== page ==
“Hello, this is Jacob.” “Trace, you sack-a-shit, it's me Dick.” He must've felt like an idiot. “Why did you hang up on me?” I was already done packing when I asked him that. The only thing left to do now was to go over the plan with Trace; get a car from Tony, head to Vinny's, and clear my name. I've never had to clear my name before. I've been mugging since I found out how stupid people actually were. The things people say when you hold them up against a wall. It always kills me. They'll say stuff like, “Please, just take my wallet!” Why else do you think I have you pinned against the wall? Moron. It's not like I want your fancy vest or blazer. Let alone your precious smartphone. I hate it when I see people sliding their fingers up and down their phones. They look like they're trying to get rid of a stain on the screen. It's probably because people are always yelling into those things. There must be thousands of spit stains on their screens. The last thing I want is to be them. People walking around in suits, parading with the scent of a newly purchased cologne or perfume they just dumped all over themselves. I'd rather be a thief. It's tough living, but life is tough. People behind counters and the people robbing them in front of the counter both know that life's tough. Heck, even my momma knows that, and she doesn't even remember my name.

“Dude, do you expect me to just be all buddy-buddy with the pigs? I don't think so.” Trace would much rather rant than give someone the time of day. Although his schedule consisted of watching TV dramas with one hand in a bag of chips and another hand in his pants, he was far too busy to meet you in person and have an actual conversation. Most people prefer to have conversations away from each other's faces. I don't understand it. I hate when I have to speak to you, and I can't look you in the eye. Every time I mug someone, I look em' dead in the eye and tell them what I want. They get my message because I'm looking straight at them. Well, most of the time, I look through em'. My point is that there's no miscommunication when you're talking in person. And there isn't a lot of room for false speculations because you can hear how every word sounds. That, to me, is very important. There's a million ways to say “Piss off.”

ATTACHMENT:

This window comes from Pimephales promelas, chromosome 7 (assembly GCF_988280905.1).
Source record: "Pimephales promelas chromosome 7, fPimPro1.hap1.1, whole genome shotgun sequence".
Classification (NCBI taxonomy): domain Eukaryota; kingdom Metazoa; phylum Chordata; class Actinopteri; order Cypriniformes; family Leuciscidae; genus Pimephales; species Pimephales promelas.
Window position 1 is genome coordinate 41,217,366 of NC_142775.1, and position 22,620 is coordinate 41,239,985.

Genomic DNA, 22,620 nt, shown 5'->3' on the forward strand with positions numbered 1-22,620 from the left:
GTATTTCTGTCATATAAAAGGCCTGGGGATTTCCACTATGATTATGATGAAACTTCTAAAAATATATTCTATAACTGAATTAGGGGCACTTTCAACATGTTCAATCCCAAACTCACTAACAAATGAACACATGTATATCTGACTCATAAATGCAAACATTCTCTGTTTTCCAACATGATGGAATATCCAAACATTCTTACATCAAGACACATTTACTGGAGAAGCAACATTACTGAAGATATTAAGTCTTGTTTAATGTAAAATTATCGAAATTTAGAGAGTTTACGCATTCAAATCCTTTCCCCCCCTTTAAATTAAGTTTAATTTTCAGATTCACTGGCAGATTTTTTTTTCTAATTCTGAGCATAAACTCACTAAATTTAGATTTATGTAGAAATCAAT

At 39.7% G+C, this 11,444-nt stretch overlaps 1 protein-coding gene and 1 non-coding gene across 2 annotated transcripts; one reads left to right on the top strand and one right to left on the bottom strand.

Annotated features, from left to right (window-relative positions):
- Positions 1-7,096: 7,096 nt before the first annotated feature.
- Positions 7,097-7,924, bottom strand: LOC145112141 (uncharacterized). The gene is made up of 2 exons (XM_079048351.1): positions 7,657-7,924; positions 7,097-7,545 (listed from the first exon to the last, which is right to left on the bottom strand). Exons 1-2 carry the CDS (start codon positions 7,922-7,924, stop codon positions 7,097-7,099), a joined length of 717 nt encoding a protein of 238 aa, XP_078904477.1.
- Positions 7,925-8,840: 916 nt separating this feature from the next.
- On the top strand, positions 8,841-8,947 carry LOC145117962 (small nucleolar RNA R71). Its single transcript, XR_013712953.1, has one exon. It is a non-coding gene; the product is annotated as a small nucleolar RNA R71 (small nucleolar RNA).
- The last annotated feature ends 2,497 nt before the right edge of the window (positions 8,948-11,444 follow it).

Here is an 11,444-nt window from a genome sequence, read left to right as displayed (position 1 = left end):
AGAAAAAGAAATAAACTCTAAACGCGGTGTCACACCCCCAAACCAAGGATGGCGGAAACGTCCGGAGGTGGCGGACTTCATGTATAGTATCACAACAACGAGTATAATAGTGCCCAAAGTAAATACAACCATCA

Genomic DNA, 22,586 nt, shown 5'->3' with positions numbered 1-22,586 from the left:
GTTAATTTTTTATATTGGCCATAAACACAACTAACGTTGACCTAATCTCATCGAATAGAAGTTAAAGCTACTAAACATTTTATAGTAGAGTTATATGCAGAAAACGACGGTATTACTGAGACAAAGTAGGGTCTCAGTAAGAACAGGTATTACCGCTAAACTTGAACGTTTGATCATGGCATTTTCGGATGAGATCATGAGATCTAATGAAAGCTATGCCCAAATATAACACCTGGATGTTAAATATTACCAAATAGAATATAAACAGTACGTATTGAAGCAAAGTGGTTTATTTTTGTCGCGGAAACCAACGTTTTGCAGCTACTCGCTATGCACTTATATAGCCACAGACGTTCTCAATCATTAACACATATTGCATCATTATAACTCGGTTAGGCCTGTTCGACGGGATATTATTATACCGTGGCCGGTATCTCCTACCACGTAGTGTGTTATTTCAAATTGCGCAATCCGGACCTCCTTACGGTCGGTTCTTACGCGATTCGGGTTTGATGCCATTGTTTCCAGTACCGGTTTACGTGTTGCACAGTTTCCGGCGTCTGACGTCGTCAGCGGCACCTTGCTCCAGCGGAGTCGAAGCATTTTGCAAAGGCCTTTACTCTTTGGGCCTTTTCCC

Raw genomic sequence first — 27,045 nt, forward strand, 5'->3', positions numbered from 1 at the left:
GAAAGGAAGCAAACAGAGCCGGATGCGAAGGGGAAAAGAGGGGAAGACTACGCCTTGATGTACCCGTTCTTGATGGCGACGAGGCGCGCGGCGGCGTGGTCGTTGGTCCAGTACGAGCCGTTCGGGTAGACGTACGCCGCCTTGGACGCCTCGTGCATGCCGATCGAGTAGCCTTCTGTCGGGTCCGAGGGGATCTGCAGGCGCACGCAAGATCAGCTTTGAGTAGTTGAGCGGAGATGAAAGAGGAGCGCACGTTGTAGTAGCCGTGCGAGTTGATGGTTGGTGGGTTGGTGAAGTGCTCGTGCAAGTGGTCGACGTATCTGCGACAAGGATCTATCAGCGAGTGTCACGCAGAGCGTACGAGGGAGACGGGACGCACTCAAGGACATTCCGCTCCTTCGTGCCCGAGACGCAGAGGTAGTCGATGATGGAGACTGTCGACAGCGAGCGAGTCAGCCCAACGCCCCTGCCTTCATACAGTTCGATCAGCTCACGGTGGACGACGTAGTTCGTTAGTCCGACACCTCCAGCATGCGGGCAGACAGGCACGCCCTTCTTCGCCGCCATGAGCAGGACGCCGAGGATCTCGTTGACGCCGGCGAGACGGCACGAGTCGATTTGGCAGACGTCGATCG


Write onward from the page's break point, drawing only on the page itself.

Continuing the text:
“Whatever, Trace. Okay, this is my plan. I'm heading out to your place right now. Then I'm-“ “You're not coming to my place, Dick.” I love Trace. He's a brother to me. I've known him since the sixth grade. We've been through a lot together. But I've never met a more stubborn, self-centered prick in my life. You can only imagine what Tony's like. He's Trace, only hairier and he watches Reality TV. “Let me finish telling you my fucking plan, Trace. I'm going to your place. You're taking me to Vinny's in your car. You're gonna explain, with me, to Vinny what went wrong and ask what would be the best approach to solving this dilemma. Then, if he doesn't beat us silly, we'll do whatever he asks, and that's it. We're done. Think you can do that for me?” I was expecting the silence because, as stupid as Trace seemed, he thought twice before taking on any task. Especially one like helping out a friend he's known since grade school. I mean, he's not a saint. Neither of us are saints. We're all peasants playing a saint's game. “Fine. But you need to tell me, word for word, what happened.” “Deal. Okay so-“ I was already pacing back and forth in my bedroom, and chewing on my finger nails. The sweat was running down my face and spine. I could feel the shirt I had on stick to me like a large, wet napkin. The last thing I needed was another interruption. But, what would life be without interruptions? There was a knock at the door. I jumped again. “Hello?” “Shhh!” That's all I managed to get out of my voice. “What do you mean, ‘Shh'?” “Trace, just shut up for a second. There's someone at the door.” There was another one of Trace's iconic silent moments. I could hear his TV in the background. All I heard was some guy about to beat up another guy for messing with his girl. Trace took notes while he watched TV. Notes he'd never use. Just wipe his ass with. “Get outta there now, man! Go through the backyard.” I should've just listened to him. I should've just booked it to the backyard and hopped the fence. I would've been a quarter of the way complete with my plan already. But, I had to see who it was knocking at my door.